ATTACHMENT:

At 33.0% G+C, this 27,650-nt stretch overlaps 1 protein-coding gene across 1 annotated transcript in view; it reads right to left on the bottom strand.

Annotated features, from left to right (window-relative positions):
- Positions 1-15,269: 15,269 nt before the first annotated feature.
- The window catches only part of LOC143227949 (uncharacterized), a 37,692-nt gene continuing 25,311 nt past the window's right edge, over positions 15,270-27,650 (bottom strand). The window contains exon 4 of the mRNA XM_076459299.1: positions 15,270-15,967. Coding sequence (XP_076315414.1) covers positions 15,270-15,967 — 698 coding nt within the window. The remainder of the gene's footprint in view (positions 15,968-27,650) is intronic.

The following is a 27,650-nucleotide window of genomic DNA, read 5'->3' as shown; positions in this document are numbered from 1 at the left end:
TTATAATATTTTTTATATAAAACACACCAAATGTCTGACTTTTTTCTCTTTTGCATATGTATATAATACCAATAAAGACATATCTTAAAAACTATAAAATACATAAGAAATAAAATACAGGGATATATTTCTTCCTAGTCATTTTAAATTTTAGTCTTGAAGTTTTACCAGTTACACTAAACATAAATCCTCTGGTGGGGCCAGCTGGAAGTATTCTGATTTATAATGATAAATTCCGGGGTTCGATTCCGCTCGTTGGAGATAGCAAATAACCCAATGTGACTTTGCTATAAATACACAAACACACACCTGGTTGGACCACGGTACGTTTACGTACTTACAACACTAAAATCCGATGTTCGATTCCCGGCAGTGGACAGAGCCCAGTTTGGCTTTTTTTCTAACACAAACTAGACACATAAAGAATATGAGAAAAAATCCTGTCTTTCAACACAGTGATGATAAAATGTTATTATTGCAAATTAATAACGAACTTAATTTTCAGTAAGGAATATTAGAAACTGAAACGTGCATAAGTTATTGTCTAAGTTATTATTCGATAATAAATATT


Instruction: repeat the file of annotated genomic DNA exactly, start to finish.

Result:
At 33.0% G+C, this 27,650-nt stretch overlaps 1 protein-coding gene across 1 annotated transcript in view; it reads right to left on the bottom strand.

Annotated features, from left to right (window-relative positions):
- Positions 1-15,269: 15,269 nt before the first annotated feature.
- The window catches only part of LOC143227949 (uncharacterized), a 37,692-nt gene continuing 25,311 nt past the window's right edge, over positions 15,270-27,650 (bottom strand). The window contains exon 4 of the mRNA XM_076459299.1: positions 15,270-15,967. Coding sequence (XP_076315414.1) covers positions 15,270-15,967 — 698 coding nt within the window. The remainder of the gene's footprint in view (positions 15,968-27,650) is intronic.

The following is a 27,650-nucleotide window of genomic DNA, read 5'->3' as shown; positions in this document are numbered from 1 at the left end:
TTATAATATTTTTTATATAAAACACACCAAATGTCTGACTTTTTTCTCTTTTGCATATGTATATAATACCAATAAAGACATATCTTAAAAACTATAAAATACATAAGAAATAAAATACAGGGATATATTTCTTCCTAGTCATTTTAAATTTTAGTCTTGAAGTTTTACCAGTTACACTAAACATAAATCCTCTGGTGGGGCCAGCTGGAAGTATTCTGATTTATAATGATAAATTCCGGGGTTCGATTCCGCTCGTTGGAGATAGCAAATAACCCAATGTGACTTTGCTATAAATACACAAACACACACCTGGTTGGACCACGGTACGTTTACGTACTTACAACACTAAAATCCGATGTTCGATTCCCGGCAGTGGACAGAGCCCAGTTTGGCTTTTTTTCTAACACAAACTAGACACATAAAGAATATGAGAAAAAATCCTGTCTTTCAACACAGTGATGATAAAATGTTATTATTGCAAATTAATAACGAACTTAATTTTCAGTAAGGAATATTAGAAACTGAAACGTGCATAAGTTATTGTCTAAGTTATTATTCGATAATAAATATT